PCA shock Ireland with warm up victory
Ireland meet the West Indies in the first of two World T20 warm-up matches between the teams tomorrow and they will have to up their game if they are to be competitive.
Maybe it was venue, a sleepy hollow in the Buckinghamshire countryside, the property of the late John Paul Getty, but Ireland’s display lacked an intensity and energy so vital in hectic Twenty20 matches.
This match never got out of the starting blocks and only John Mooney, not even certain to play in the first match of the competition proper at Trent Bridge, rose above the mediocre with the bat as a PCA Masters XI restricted Ireland to 139 for nine.
The Masters XI is what it says on the label, a side made up of mostly retired ex-county professionals. Yes, they did have six former England players but Darren Gough, captain on the day, Phil De Freitas, Martin Bicknell, Peter Such, Jason Gallian and Mark Alleyne’s best days are long behind them.
They were boosted by Kieron Pollard, a member of the West Indies side who defeated Scotland by 14 runs in the first match of the day, and it was no coincidence that he ended up top scorer, 43 not out, sprinting the final run to give the Masters a six wickets win with four balls to spare.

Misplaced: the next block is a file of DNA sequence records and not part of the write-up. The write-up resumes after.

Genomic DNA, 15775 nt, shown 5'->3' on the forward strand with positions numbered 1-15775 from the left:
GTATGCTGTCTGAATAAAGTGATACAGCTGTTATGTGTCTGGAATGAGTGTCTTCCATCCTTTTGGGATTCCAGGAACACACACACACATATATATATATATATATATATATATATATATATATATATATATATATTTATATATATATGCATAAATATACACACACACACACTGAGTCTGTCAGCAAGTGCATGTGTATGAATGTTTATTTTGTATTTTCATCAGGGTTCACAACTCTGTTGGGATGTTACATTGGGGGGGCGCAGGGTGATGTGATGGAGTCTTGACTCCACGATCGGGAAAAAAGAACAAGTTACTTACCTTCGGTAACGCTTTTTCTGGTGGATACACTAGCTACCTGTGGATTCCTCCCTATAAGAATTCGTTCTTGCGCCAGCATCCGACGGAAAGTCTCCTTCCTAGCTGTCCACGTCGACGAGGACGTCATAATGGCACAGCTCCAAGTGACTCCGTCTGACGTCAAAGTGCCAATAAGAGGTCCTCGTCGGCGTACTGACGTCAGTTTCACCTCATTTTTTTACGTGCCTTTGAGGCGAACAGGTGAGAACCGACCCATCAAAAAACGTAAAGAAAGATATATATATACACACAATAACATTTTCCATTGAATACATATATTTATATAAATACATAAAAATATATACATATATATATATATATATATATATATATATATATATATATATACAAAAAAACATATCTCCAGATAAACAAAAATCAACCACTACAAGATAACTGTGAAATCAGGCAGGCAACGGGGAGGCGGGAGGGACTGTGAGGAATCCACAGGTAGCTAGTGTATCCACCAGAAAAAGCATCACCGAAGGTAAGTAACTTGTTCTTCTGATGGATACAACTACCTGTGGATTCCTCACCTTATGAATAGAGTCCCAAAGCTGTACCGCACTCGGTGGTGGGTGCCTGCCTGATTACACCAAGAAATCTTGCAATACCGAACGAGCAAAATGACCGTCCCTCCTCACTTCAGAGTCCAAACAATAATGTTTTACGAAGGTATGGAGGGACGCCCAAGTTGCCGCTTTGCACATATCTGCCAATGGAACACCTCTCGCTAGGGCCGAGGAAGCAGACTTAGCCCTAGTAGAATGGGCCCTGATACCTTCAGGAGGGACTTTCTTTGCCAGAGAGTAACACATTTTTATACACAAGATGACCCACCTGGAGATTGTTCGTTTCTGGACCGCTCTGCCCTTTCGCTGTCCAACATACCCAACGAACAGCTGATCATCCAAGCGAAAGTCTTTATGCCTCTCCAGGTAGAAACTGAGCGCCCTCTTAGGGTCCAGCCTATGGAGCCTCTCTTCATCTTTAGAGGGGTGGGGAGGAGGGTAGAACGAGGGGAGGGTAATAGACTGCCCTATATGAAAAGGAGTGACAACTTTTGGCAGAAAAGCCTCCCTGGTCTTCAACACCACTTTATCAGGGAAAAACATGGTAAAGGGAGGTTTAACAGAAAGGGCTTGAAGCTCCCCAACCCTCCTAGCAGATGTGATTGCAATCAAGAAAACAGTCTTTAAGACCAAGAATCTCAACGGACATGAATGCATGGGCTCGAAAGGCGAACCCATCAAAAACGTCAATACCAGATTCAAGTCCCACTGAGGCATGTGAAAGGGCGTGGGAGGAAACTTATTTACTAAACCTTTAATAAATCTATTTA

The various comings and goings in the opposition line-up obviously did nothing for the Irish side’s concentration. It can be their only excuse.
For example Reinhardt Strydom, again left out of the Ireland team, was named in the Masters’ starting XI and Andrew Poynter, also omitted to accommodate the return of Boyd Rankin, was a substitute fielder who came in to bat at No 5 against his international team-mates.
He scored only four from seven balls but shared a fourth wicket partnership of 45 with Pollard who faced the other 19 balls in the partnership, the Irishman happy to give the big West Indian the strike, much to the displeasure of Alex Cusack who disappeared for 18 in the 17th over. This over effectively won the game for the Masters.
Apart from Mooney, whose 57 came off 43 balls with seven fours and a six, it was not a particularly good day for anyone in the Irish team but Fintan McAllister did himself no favours dropping Strydom on 12 — Reine doubled that score — and by the end was conceding byes from deliveries by Rankin that the batsmen were happy to leave.
At least Rankin bowled with pace and bounce which should be an asset in the finals but Alex Cusack had another disappointing time at the ‘death’ and Connell’s two overs cost 25.